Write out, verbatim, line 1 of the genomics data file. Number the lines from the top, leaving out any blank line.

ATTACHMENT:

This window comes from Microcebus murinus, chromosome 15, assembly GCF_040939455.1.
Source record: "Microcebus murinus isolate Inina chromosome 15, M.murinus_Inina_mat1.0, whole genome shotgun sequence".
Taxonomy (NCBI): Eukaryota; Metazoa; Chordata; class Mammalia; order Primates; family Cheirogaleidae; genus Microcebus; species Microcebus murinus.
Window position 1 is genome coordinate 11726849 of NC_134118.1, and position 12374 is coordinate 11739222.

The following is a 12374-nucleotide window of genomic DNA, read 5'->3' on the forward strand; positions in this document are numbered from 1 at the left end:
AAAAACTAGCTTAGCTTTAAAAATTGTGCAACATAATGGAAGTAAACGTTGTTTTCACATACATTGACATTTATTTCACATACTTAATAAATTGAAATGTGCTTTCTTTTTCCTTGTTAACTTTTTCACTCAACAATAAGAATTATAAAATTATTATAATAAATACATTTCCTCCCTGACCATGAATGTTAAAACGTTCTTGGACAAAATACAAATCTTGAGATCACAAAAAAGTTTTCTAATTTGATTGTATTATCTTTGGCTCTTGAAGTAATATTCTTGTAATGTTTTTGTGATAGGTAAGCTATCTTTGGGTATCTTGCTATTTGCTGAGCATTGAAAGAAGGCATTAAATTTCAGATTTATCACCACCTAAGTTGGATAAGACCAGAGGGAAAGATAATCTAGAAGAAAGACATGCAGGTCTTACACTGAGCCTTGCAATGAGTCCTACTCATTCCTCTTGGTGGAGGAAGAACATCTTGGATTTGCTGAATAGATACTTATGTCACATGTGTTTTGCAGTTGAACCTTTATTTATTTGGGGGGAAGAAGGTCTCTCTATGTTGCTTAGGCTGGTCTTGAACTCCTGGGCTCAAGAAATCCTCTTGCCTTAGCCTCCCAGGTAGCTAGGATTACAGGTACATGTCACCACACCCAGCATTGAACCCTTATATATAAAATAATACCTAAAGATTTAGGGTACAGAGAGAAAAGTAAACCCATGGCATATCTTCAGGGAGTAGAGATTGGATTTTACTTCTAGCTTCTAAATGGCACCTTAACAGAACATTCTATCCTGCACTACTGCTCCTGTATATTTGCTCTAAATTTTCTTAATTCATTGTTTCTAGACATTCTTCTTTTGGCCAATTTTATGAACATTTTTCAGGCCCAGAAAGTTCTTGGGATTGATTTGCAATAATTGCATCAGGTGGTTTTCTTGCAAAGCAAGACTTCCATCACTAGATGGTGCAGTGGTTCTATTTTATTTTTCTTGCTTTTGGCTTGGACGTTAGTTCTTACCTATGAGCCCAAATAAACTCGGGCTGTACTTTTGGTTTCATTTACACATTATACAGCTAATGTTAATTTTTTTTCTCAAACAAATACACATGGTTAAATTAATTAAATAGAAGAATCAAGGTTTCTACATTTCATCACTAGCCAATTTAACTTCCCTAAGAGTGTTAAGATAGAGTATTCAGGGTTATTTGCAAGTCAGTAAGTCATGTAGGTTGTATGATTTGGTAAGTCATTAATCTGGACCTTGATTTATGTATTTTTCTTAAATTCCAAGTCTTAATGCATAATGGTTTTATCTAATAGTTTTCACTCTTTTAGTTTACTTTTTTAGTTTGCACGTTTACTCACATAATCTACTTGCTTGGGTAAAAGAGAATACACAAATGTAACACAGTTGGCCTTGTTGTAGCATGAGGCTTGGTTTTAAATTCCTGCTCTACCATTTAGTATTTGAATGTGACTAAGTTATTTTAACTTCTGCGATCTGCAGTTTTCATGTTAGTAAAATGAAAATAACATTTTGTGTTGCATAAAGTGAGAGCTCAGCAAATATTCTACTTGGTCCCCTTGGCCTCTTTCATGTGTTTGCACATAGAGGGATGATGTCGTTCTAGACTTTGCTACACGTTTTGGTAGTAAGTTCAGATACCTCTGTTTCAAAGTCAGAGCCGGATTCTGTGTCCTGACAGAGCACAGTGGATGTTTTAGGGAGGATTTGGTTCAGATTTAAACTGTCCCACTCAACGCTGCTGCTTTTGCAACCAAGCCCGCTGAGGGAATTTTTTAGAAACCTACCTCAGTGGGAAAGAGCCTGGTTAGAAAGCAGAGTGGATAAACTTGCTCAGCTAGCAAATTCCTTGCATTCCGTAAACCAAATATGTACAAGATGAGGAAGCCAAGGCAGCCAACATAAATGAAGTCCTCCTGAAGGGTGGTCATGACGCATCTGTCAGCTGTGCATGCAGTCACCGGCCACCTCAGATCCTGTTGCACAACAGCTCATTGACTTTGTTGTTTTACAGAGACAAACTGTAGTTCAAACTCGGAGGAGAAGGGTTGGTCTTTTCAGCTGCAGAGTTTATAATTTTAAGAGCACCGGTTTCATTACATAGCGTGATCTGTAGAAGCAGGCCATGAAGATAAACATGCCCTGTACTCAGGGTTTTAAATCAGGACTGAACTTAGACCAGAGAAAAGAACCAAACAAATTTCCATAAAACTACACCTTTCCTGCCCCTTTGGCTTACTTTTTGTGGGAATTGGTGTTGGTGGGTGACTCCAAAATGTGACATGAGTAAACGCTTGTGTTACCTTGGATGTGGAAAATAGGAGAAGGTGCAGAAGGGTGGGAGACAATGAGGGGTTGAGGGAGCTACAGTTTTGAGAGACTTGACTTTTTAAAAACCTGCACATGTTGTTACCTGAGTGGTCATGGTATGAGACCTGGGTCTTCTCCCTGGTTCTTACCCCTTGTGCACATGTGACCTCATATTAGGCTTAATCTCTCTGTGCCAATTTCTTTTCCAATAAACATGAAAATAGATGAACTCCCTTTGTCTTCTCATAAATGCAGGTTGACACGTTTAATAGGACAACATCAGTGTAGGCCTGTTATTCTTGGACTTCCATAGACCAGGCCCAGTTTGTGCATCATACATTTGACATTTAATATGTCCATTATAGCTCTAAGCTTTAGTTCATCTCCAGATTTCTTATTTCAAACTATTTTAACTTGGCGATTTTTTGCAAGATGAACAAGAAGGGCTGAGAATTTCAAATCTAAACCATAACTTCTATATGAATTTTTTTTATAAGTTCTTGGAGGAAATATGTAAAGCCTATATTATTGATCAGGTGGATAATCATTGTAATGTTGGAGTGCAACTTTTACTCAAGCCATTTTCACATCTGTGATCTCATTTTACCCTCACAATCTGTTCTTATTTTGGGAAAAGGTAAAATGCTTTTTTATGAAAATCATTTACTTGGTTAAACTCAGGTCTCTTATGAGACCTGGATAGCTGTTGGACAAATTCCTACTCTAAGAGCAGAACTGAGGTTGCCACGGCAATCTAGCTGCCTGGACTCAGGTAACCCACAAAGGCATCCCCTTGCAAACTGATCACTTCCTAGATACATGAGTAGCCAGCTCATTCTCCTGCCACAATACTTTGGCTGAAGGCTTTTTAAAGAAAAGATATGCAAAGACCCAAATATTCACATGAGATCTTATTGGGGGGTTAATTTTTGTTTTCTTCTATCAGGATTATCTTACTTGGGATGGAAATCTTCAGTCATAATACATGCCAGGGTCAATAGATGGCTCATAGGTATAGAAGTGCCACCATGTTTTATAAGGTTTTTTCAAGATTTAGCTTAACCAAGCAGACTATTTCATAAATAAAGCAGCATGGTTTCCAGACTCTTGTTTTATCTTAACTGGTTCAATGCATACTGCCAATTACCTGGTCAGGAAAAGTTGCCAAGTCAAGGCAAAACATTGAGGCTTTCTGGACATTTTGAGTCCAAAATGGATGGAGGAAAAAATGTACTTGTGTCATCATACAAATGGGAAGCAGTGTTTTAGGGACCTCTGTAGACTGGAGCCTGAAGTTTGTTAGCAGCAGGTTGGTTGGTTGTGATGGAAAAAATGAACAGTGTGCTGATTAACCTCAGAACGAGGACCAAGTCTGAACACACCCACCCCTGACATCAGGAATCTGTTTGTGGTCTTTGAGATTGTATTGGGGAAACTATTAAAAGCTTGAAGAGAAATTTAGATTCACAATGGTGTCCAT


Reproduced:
This window comes from Microcebus murinus, chromosome 15, assembly GCF_040939455.1.